How—and what—to study for the Executive Assessment - Part 5
Welcome to the final installment in our Executive Assessment (EA) series. If youre just joining us, head on back to part 1 and work your way back here to part 5. Today, were going to talk about how to use the Official EA Practice Questions tool.
One note before we start: You are also going to need test-prep-company materials to get yourself ready for the exam. As we discussed earlier in this series, the Official EA tool contains great practice questionsbut it wont actually teach you how to get better at the exam itself. If you take some kind of course, that course should come with study materials and a syllabus (homework assignments). If you study on your own, youll have to decide what materials you want to use and what kind of study plan you want to set upsee part 3 of this series for recommendations.
Whats the EA Official Practice Questions tool?
GMACs official study tool contains 300 practice questions, 100 of each type (IR, Verbal, and Quant). But its actually a lot more than just a question bank.
When you first start up, youll enter your planned test date and the software will feed you assignments spread out over your study timeframe. (You can also just do random question blocks of any length, but I recommend using the Study Plan page and doing the problems in the assigned sets of 10.)
See a screen shot of my Study Plan below. When I took it, I had 66 days to go until my test and Id completed 17% of my plan. Up next, Ive got a set of Integrated Reasoning questions (Set #2) to complete and then Set 3 of the Quant practice questions.
How should I use it?
Once you enter a test date, the official EA tool will spread out all of the problem sets over the length of time you have until your exambut you may not want to do the problem sets exactly on those days. Thats okay. Itll keep recalculating and spreading things out evenly. You can skip around tooif you want to do Verbal next, you can just click Load More to get to the next Verbal set.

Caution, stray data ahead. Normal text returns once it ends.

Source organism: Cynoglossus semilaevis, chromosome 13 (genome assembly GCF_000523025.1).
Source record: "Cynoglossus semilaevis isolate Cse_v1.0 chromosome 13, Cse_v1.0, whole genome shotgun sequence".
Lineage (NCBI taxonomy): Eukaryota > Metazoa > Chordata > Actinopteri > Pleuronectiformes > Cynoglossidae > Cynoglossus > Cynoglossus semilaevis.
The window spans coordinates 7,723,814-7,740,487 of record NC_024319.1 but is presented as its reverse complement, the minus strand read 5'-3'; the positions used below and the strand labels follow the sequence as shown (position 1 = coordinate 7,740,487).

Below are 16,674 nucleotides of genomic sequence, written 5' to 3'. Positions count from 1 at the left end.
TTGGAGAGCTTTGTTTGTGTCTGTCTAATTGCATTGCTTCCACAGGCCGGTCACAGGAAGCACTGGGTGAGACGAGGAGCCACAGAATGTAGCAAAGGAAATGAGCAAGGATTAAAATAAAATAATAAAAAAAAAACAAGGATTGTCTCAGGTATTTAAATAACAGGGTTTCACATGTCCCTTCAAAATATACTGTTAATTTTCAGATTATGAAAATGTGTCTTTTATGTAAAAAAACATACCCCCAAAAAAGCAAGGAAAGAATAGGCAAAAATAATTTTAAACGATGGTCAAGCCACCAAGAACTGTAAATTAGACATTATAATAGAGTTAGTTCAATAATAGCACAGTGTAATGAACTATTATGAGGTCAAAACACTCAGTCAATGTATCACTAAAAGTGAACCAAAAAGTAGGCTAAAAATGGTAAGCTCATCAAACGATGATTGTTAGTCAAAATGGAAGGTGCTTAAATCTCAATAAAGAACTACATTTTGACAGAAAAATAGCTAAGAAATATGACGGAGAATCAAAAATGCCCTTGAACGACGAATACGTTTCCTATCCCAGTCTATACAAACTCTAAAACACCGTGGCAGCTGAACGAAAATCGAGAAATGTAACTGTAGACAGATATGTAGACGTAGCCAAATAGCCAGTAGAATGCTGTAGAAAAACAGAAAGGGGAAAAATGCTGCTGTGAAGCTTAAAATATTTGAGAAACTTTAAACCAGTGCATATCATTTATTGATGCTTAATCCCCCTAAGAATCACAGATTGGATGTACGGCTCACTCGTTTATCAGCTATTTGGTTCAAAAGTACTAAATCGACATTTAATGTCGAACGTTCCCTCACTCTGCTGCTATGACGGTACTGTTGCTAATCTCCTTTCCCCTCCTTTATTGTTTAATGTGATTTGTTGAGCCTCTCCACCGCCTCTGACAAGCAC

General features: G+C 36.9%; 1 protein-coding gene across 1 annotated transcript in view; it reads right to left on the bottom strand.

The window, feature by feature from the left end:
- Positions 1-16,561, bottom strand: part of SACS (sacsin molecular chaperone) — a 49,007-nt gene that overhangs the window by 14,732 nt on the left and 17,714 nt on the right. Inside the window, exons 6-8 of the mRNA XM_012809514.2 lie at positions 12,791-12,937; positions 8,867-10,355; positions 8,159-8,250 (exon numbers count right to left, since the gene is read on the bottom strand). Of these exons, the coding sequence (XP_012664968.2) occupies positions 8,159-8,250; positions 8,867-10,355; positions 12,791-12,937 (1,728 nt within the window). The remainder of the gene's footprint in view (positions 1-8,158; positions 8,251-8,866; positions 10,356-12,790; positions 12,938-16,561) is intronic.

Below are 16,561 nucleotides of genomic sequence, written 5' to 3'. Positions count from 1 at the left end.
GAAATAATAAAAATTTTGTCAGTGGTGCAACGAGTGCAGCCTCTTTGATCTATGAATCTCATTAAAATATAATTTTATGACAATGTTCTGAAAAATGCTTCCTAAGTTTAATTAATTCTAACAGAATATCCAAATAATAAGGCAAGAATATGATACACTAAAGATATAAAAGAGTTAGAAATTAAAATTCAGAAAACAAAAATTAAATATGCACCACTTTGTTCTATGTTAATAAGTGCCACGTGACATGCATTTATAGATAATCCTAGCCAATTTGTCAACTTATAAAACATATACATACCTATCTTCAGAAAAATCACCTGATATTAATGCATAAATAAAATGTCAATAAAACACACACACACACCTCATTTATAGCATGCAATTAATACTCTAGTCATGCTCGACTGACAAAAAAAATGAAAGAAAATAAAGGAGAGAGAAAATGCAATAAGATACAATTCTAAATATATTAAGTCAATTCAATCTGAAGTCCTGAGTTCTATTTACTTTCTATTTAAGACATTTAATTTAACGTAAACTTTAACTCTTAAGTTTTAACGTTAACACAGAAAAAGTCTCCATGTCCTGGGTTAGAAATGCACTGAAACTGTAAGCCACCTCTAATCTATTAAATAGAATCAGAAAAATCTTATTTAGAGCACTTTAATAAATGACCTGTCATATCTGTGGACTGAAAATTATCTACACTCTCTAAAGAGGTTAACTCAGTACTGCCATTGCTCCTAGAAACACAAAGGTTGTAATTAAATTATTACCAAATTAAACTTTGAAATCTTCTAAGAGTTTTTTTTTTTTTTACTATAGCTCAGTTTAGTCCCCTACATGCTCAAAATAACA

The pre-made problem sets come in sets of 10 and are all mixed together for that section of the test (IR, Quant, or Verbal), so youll want to do a decent amount of upfront study first. For instance, learn the basics of the three verbal question types (SC, RC, CR) and then dive into your first Verbal problem set. As you add to your verbal skills (learning more grammar rules, for example, or practicing how to handle different kinds of RC and CR problems), continue to do problem sets a couple of times a week to put those new skills into practice.
I would finish the Foundations of Math strategy guide (if youre using our materials) before diving into either Quant or IR problem sets. I would also learn the basics of Data Sufficiency (see appendix A in any of our 5 main quant strategy guides) and how each IR question type works (see either our IR strategy guide or our IR Interact lessons).